The auto market is up, the worldwide economic recovery continues, and auto manufacturers seem to be doing well. Nissan CEO Carlos Ghosn says there is "much more excitement" thanks to profits in the auto industry despite the bad economy in Europe.
3D printing is a very hot sector, but is there a way for investors to play this trend? Turns out, there is. Recent IPO ExOne reported sales that topped forecasts, lifting shares of it and rivals 3D Systems and Stratsys. But this is still a new and risky market.
Two pilots are preparing to fly across the U.S., powered only by the sun. CBS News' John Blackstone talks to the team looking to make aviation history. The plane's wings are as wide as a 747 and can fly day and night without a drop of fuel.
Mercedes' new B-class Electric Drive is powered by Tesla Motors' technology and has an electric range of up to 115 miles per charge. The B-class is basically a Mercedes Benz, but inside the batteries, electric motors, and the charging system all come from Tesla Motors.
Century-old Morgan Motor Company makes a classic sports car with the heart of a motorcycle. The Morgan Motor company of England sells a 3-wheeled car in the United States. They have two cylinders from a V-twin motorcycle engine up front, two seats, and just one wheel in back.
Ink that conducts electricity; a window that turns from clear to opaque at the flip of a switch; a jelly that makes music. All this stuff exists, and Catarina Mota says it's time to play with it. Mota leads us on a tour of surprising and cool new materials, and suggests that the way we'll figure out what they're good for is to experiment, tinker, and have fun.
For manufacturers, competitive advantage lies in connecting equipment on the factory floor to backend systems to harness real-time data. Windows Embedded GM Barb Edson, Microsoft CTO for Manufacturing Rohit Bhargava, and ARC Advisory Group analyst Craig Resnick join GigaOM Research's Adam Lesser to discuss how intelligent systems drive operational efficiency and new business opportunities in manufacturing.
Self-driving cars are inevitable. They eliminate the most commonly defective component in cars today: people. Brian Cooley reports for CNET on the top 5 reasons for self-driving cars based on the ills they cure like drunk-driving and accidents.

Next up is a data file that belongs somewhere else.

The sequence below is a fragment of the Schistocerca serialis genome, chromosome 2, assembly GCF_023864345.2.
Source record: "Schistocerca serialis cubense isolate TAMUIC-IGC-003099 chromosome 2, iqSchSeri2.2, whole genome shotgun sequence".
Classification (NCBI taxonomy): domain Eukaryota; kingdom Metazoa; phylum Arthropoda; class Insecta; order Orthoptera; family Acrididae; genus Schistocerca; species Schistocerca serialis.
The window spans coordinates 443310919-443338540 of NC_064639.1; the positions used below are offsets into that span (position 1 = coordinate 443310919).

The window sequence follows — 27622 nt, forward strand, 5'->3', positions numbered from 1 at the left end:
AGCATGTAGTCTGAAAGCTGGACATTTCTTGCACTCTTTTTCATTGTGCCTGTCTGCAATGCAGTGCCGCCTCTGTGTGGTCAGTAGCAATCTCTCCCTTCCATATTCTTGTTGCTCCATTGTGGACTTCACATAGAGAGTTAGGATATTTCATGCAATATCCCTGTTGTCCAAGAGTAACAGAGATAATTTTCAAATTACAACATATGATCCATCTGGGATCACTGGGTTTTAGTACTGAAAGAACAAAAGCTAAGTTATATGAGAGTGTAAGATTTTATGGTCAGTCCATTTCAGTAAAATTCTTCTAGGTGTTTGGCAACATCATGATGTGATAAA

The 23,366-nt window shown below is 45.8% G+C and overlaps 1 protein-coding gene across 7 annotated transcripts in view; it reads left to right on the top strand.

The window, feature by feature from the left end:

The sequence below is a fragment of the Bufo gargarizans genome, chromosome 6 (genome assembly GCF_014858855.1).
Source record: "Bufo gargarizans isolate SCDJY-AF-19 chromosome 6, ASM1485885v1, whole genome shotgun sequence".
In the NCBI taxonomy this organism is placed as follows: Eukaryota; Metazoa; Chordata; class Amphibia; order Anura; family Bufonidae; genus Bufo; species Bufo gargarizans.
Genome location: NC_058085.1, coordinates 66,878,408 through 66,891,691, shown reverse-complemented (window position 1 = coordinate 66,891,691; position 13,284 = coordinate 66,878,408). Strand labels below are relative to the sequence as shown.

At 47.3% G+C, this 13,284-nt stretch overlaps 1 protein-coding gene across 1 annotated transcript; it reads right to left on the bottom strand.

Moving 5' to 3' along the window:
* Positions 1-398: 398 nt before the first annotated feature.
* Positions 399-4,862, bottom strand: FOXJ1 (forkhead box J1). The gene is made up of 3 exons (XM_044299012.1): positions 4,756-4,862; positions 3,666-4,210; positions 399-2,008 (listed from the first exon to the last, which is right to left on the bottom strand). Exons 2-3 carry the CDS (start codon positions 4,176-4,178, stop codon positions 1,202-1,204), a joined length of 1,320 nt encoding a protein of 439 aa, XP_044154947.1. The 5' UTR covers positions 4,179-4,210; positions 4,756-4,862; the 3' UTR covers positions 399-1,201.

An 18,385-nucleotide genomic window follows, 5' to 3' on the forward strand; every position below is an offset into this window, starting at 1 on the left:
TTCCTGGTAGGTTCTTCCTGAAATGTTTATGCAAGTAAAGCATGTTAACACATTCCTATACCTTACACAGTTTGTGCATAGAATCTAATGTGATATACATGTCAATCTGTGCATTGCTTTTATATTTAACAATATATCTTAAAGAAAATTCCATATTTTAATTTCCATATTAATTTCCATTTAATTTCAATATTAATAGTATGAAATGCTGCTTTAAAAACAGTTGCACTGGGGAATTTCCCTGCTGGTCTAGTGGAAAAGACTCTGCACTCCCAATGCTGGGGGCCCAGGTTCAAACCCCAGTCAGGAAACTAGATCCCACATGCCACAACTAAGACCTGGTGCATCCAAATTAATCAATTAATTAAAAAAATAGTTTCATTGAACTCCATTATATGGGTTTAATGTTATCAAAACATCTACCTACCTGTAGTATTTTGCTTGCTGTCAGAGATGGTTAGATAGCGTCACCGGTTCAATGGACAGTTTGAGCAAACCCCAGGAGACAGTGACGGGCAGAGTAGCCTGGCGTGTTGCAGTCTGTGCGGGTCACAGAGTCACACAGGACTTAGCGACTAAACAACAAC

Former General Motors chairman and CEO, Ed Whitacre, says that he found the company in a "general state of confusion" as it was about to emerge from bankruptcy. Whitacre also says morale was low when he assumed the top job at General Motors and that the government's bailout avoided a catastrophe.
Ford Motor Co. says it never approved the racy advertisement, which shows scantily clad women tied up in the trunk of a car and has apologized for the ads. The ads were never used commercially but appeared over the weekend on a website showcasing creative advertising.
Shares of BlackBerry, the company formerly known as Research In Motion, plunged after the lackluster U.S. launch of its new Z10 smartphone and the stock was downgraded by Goldman Sachs. Blackberry stock has been volatile over the last few weeks, and the new phone doesn't seem to be helping.
These days, lot of cars have cameras all around to use while you're driving but on the 2013 Accord, Honda has finally produced a camera you can use while you're driving down the highway. Honda has introduced the new Accord with the first-of-its-kind camera that allows drivers to check blind spots.
Federal Reserve chairman Ben Bernanke stayed cautious in his economic projections for 2013, though he showed a little optimism due to lower unemployment claims. Bernanke says unemployment will remain high into 2015, suggesting the Fed will keep short-term interest rates near record lows at least until then.
At the recent Geneva Auto Show, there were a lot of very high-end, expensive, luxury cars. But for some people, that's just not enough. When a buyer wants an upgraded high performance luxury car, they turn to tuner companies like Ruf, Hamman, and Gemballa to boost horsepower and change the car's appearance.
Reuters' Hayley Platt reports from a UK factory which has had to find new markets to thrive. Since the start of the financial crisis, exports have been crucial. They now account for 25 percent of francino's business, up from just 2 percent in 2008. But the Eurozone has been a struggle.